|The story below is originally published on Mainichi Daily News by Mainichi Shinbun (http://mdn.mainichi.jp).|
|They admitted inventing its kinky features, or rather deliberately mistranslating them from the original gossip magazine.|
|In fact, this is far from the general Japanese' behavior or sense of worth.|
"A woman who feels she has nothing to lose is capable of anything," Kana Shimada tells Spa! (9/11).
"I myself became a frightening woman."
Shimada, author of the recently published book "Hito no Otoko wo Toru Houhou" (How to Steal Somebody's Man), speaks from personal experience, and gives this account.
"Once, during an affair I was having with this married guy, I purposely left behind a tube of lipstick in the door pocket by the rear seat of his car.
I knew his wife always rode back there because they had a child seat for their kid in the front.
"The next time I rode in his car, I checked and the tube of lipstick was still in the pocket.
But when I opened it, I found a message from his wife inside!
It read, 'Wow! You, madam, are a real piece of work!'
That really made me feel invigorated."
Is there any truth to the perception that it takes a woman to really hate another woman?
Spa!'s survey of 100 women between the ages of 20 and 50 would appear to bear this out.
When the subjects were asked if there was a woman they hated, 53.7 percent gave "yes" replies, as opposed to only 10 percent who replied they felt a similar hatred for a man.
Some of the worst examples of female enmity occur in the workplace.
An unnamed 37-year-old restaurant employee, who has since left her job, tells her story.
"Sadako, our supervisor, took a dislike to a younger waitress named Emi, who had recently been hired.
After their shift ended both women went into the changing room, and Sadako told Emi, 'The laundry service is here, so I'll give them your uniforms to wash,' and carried hers off.
Then when Emi opened her locker, her street clothes were gone, and Sadako was nowhere to be found!
Emi had to wait for an hour until she could borrow another woman's clothes and go home.
As it turned out, her clothes eventually turned up, freshly laundered of course."
The aforementioned Shimada, who was once employed as an office worker, recalls a certain female co-worker who admired her "sempai" (senior) so much she began imitating her hairstyle, makeup and dress sense.
"They were like identical twins," Shimada relates.
"There was something really disconcerting about it."
As it turned out, the younger woman decided that her senior's boyfriend appealed to her as well, and began pursuing him.
The copy, as it turned out, turned out better than the original, and she was successful in landing the man.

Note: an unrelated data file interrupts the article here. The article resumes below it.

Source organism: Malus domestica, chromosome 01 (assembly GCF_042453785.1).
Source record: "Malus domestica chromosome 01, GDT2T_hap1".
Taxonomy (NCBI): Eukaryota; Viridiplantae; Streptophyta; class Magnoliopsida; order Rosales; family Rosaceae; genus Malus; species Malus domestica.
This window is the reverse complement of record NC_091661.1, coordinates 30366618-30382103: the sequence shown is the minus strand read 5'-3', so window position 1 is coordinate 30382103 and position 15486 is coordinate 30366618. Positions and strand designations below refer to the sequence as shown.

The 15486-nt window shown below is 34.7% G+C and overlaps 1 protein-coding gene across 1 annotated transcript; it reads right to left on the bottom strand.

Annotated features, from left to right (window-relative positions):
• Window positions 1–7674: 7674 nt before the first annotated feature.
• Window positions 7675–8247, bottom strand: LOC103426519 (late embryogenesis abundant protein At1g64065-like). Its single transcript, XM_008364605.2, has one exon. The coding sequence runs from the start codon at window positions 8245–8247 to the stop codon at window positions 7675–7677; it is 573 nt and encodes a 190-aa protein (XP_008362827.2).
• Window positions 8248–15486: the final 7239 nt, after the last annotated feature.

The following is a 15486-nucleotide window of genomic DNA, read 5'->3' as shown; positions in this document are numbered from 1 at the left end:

The humiliated senior tendered her resignation and the younger woman took over her position.
Ironically, notes Shimada, history appears to be repeating itself -- a newly hired female staff member is already starting to impersonate her boss.
Misato, age 22, worked for a delivery health (outcall sex) service.
One day her co-worker, Kasumi, confided to Misato she had the hots for young Mr. Aso, who worked in their shop.
"Actually, Aso and I were already a pair," Misato relates.
"But I couldn't let her know that, so I told Kasumi that I had seen Aso walking down the street holding hands with another girl in our shop.
This infuriated Kasumi, who felt betrayed.
'I'd already told her I liked him -- how could she do that to me?' she exclaimed.
"To get even, Kasumi began spreading rumors that although our shop had rules against engaging in 'honban' (sexual intercourse) with customers, this girl had been going all the way.
And to make matters worse, the girl, Kasumi insisted, was badmouthing her colleagues.
'You'd better get rid of her,' she advised them.
She also told the customers that particular girl would have intercourse with them if they insisted on it, and the customers, believing it, began requesting her, leading to complaints when the girl refused to put out.
"After two months of this I'd had enough," says Misato.
"I called Kasumi to my place, thinking to ask her to return the key I'd lent her.
I confronted her and scolded her for acting out of spiteful jealousy.
We argued back and forth until the trains stopped running.
I told her, 'Not only are you hurting the business, but you should apologize to our colleague for spreading those rumors -- phone her now!' And she did!"
"Based on health statistics, women suffering from borderline personality disorders tend to be more numerous than males," writes Takehiko Kasuga, author of Kurui no Kozo (The Structure of Craziness).
"That said, I get the impression that things are changing in Japan.
When Riyo Mori was voted Miss Universe earlier this year, the general reaction from other women was praise, not jealousy.
And with growing numbers of women holding down good jobs, catfights seem to have declined.
They are often attractive and come from wealthy families, and less inclined to that kind of behavior.
"It's in the old-style companies -- where women are just there to adorn the office environment -- that you still see these problems," smiles Kasuga.
"In those places, it's still business as usual." (By Masuo Kamiyama, People's Pick contributor)
September 15, 2007